academic and cultural sectors in interpreting and responding to pandemics.
 
It is argued that.. “the slaughter policy adopted by the British government in response to the 2001 outbreak of FMD was framed in terms of a cluster of metaphors that ultimately trapped the government inside a single policy solution to the detriment of searching for other possible solutions.  FMD itself carried no health risks for humans, but the ‘solutions’ adopted to deal with FMD did.”   (Conceptualising Foot and Mouth Disease:The Socio-Cultural Role of Metaphors, Frames and Narratives Brigitte Nerlich/Craig A. Hamilton/Victoria Rowe)
 
10 am:  Poetry, Politics and Pandemics;  researching the social and cultural impact of FMD. The outcomes of academic research projects about FMD; the role of epidemiologists and the ethical dimensions of the outbreak. 
 
Session 1  (Great Hall)  Presentations by sociologists, philosophers, and poets; Dr Brigitte Nerlich and Dr Sam Hillyard (University of Nottingham, Institute for the Study of Genetics, Biorisks & Society), Dr Nick Wright, 'The Ethics of Disease Control'  (University of British Columbia), Dr Martin Doering 'An Outbreak of Poetry' (GKSS, Institute for Coastal Research).   http://www.metaphorik.de/02/nerlich.htm
 
Session 2  (Lord Mayor’s Parlour) a review of the UK FMD control measures, with a view to learning learning how we might address other possible epidemics, including avian flu.  The emphasis thus being on the retrospective review - but with a view towards future control, in general.  Dr Peter Nettleton (Moreun Institute), Dr David Campbell (University of Durham), Chair: Michael Thrusfield (University of Edinburgh, Easter Bush Veterinary Centre Roslin). 
 
Conference plenary:
2 pm  Animal Epidemics and Society; Learning from FMD, and preparing for Avian Flu?
Society’s preparedness, or lack of preparation for future pandemics.  What can we learn from the FMD experience and current epidemiological research that might help us deal with new pandemics such as Avian Flu. Scientists, economists, academics, media and health experts in dialogue with civic leaders about the proposed preventative measures and potential social, health and economic impact of Avian Flu pandemic in Britain.  <www.birdfluimmunisation.co.uk>.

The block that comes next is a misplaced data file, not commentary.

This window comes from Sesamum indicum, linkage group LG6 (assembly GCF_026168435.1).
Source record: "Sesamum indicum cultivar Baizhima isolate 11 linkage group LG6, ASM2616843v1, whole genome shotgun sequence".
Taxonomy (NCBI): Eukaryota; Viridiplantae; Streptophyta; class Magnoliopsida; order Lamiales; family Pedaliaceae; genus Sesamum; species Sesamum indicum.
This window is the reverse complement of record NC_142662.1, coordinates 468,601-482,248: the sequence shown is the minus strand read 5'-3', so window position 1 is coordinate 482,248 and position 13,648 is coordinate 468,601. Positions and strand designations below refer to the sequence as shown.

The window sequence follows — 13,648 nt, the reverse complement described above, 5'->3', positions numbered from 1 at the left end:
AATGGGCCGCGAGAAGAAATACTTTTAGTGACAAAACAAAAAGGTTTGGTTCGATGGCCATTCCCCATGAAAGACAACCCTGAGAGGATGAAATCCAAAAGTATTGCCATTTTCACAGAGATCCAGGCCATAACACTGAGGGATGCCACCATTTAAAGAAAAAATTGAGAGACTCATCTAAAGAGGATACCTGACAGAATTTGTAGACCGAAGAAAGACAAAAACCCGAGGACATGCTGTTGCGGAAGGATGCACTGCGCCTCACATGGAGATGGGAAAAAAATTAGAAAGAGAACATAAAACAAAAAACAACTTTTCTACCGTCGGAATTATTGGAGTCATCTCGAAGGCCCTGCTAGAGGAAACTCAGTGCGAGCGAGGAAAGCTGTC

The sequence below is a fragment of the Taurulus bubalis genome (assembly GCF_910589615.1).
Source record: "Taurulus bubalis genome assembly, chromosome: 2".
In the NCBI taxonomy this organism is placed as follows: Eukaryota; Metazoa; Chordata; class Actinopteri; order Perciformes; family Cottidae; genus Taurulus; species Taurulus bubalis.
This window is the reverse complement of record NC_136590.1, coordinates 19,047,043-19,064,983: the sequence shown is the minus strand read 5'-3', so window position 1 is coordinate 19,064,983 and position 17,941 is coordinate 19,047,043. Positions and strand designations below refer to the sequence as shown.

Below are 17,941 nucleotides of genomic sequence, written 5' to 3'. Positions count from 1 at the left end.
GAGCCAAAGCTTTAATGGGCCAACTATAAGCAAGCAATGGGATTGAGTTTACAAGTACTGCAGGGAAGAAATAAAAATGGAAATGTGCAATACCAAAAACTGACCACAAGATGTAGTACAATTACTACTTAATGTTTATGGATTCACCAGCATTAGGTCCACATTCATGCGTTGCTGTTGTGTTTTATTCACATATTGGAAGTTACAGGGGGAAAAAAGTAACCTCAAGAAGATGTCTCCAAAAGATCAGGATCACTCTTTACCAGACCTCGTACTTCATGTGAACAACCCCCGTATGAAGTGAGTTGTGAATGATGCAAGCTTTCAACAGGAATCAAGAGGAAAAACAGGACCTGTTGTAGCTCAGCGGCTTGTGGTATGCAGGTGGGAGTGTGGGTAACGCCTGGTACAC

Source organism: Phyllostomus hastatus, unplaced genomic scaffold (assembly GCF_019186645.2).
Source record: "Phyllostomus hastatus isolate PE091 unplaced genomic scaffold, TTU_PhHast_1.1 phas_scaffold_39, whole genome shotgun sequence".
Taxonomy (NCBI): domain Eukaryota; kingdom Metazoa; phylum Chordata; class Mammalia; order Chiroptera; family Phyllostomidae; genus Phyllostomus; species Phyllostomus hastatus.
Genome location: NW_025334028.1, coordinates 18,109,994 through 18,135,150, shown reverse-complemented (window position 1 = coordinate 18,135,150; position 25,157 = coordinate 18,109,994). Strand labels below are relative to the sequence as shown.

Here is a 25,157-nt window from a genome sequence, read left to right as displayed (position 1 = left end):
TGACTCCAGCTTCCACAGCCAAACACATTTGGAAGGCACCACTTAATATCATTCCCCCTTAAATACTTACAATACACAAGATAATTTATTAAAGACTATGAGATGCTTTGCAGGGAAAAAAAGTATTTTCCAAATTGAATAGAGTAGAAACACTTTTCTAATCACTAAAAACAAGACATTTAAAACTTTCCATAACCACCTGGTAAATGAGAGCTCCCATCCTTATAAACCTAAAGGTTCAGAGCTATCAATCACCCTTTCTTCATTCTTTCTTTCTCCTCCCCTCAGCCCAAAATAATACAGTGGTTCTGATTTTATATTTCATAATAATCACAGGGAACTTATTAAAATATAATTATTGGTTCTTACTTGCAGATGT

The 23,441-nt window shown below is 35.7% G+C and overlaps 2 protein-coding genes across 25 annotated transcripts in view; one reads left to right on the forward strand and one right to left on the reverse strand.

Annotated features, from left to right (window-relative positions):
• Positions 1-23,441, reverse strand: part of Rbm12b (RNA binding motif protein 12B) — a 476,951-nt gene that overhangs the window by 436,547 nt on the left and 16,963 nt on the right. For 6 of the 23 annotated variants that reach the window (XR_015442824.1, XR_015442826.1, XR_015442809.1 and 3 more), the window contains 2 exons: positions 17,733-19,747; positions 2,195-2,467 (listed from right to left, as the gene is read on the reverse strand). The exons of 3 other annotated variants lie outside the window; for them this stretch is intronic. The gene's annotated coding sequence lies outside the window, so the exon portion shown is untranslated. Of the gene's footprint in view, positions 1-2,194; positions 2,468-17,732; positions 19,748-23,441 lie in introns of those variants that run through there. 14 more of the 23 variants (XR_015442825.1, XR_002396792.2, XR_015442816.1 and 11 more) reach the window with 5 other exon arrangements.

5.00pm conference close
 
Exhibitions and public programmes; presenting the Cultural Documents of FMD.  Using the experience and records of FMD in devising new cultural strategies by which to document and tackle future pandemics.  Exhibitions by artists, film makers and photographers who have been documenting the social, economic and environmental impact of FMD since 2001: Dark Days, by photographer John Darwell (Cumbria);  Till the Cows Come Home, by Cumbrian photographer Nick May; ‘Silence at Ramscliffe’ by Chris Chapman, Devon, Alex Moore 'Childs Play - Documenting FMD in Cumbria', and Clive Landen,'The Abyss' FMD in Gloucestershire and Wales.  Holden Gallery, Manchester Metropolitan University 6th to 30th March 2006.   Other exhibitions and DVD presentations will also be on display at the Town Hall, 14 - 16  March.
 
 
 
 
 
 
A cultural centre for the study of pandemics and society - a proposed national FMD study centre, museum and archive.  Proposals for a national FMD museum, and an archive and study centre devoted to study of pandemics, society and culture.  A national repository and archive for the rural community records, scientific, documentary art works about the 2001 FMD outbreak. The Vache Folle, Cité des Sciences Museum Paris conference and exhibition about BSE will also be discussed at the conference as a possible museological precedent:   <http://www.cite-sciences.fr/francais/ala_cite/affiche/vache_folle/droit_fs.htm>
 
The exhibitions, conference and educational programmes are free and open to the general public.
 
To book a place for the conference and research seminars please contact:
 
LITTORAL
42 Lodge Mill Lane, Turn Village,
Lancashire BL0 0RW, UK 
Tel & FAX:  00 44 (0)1706 827 961    E-MAIL:  littoral@btopenworld.com  website:  <www.littoral.org.uk>
 
The conference is supported by Manchester Museum of Science and Industry; Nottingham University; the Rural Cultural Forum; Lancaster University, Manchester Metropolitan University; Arts Council England; and LITTORAL Arts


Ian Hunter & Celia Larner
Littoral Arts
Reg. Charity No. 1002365

42 Lodge Mill Lane, Turn Village, Bury, Lancashire BL0 0RW UK

Tel/Fax:  ++44 (0) 1706 827 961
E-mail:  <littoral@btopenworld.com>
Website:  <www.littoral.org.uk>